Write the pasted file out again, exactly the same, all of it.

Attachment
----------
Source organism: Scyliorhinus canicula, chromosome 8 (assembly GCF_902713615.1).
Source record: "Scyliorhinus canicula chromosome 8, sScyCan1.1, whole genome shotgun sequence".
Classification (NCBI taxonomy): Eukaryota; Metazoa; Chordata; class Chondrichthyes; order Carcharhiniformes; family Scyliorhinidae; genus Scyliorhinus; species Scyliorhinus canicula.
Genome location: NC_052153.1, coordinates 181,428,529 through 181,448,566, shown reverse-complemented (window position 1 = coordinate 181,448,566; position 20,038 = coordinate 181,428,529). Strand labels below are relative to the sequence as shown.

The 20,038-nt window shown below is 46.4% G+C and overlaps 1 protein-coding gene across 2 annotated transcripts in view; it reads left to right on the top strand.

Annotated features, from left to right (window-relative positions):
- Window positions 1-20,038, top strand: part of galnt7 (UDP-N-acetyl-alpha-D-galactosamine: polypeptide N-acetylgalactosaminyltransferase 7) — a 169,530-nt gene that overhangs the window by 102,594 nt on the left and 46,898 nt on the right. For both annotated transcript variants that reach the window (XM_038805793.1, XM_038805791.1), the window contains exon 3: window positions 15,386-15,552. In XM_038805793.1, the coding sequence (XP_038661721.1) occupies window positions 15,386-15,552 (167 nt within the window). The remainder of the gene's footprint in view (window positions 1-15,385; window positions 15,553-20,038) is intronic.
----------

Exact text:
Source organism: Scyliorhinus canicula, chromosome 8 (assembly GCF_902713615.1).
Source record: "Scyliorhinus canicula chromosome 8, sScyCan1.1, whole genome shotgun sequence".
Classification (NCBI taxonomy): Eukaryota; Metazoa; Chordata; class Chondrichthyes; order Carcharhiniformes; family Scyliorhinidae; genus Scyliorhinus; species Scyliorhinus canicula.
Genome location: NC_052153.1, coordinates 181,428,529 through 181,448,566, shown reverse-complemented (window position 1 = coordinate 181,448,566; position 20,038 = coordinate 181,428,529). Strand labels below are relative to the sequence as shown.

The 20,038-nt window shown below is 46.4% G+C and overlaps 1 protein-coding gene across 2 annotated transcripts in view; it reads left to right on the top strand.

Annotated features, from left to right (window-relative positions):
- Window positions 1-20,038, top strand: part of galnt7 (UDP-N-acetyl-alpha-D-galactosamine: polypeptide N-acetylgalactosaminyltransferase 7) — a 169,530-nt gene that overhangs the window by 102,594 nt on the left and 46,898 nt on the right. For both annotated transcript variants that reach the window (XM_038805793.1, XM_038805791.1), the window contains exon 3: window positions 15,386-15,552. In XM_038805793.1, the coding sequence (XP_038661721.1) occupies window positions 15,386-15,552 (167 nt within the window). The remainder of the gene's footprint in view (window positions 1-15,385; window positions 15,553-20,038) is intronic.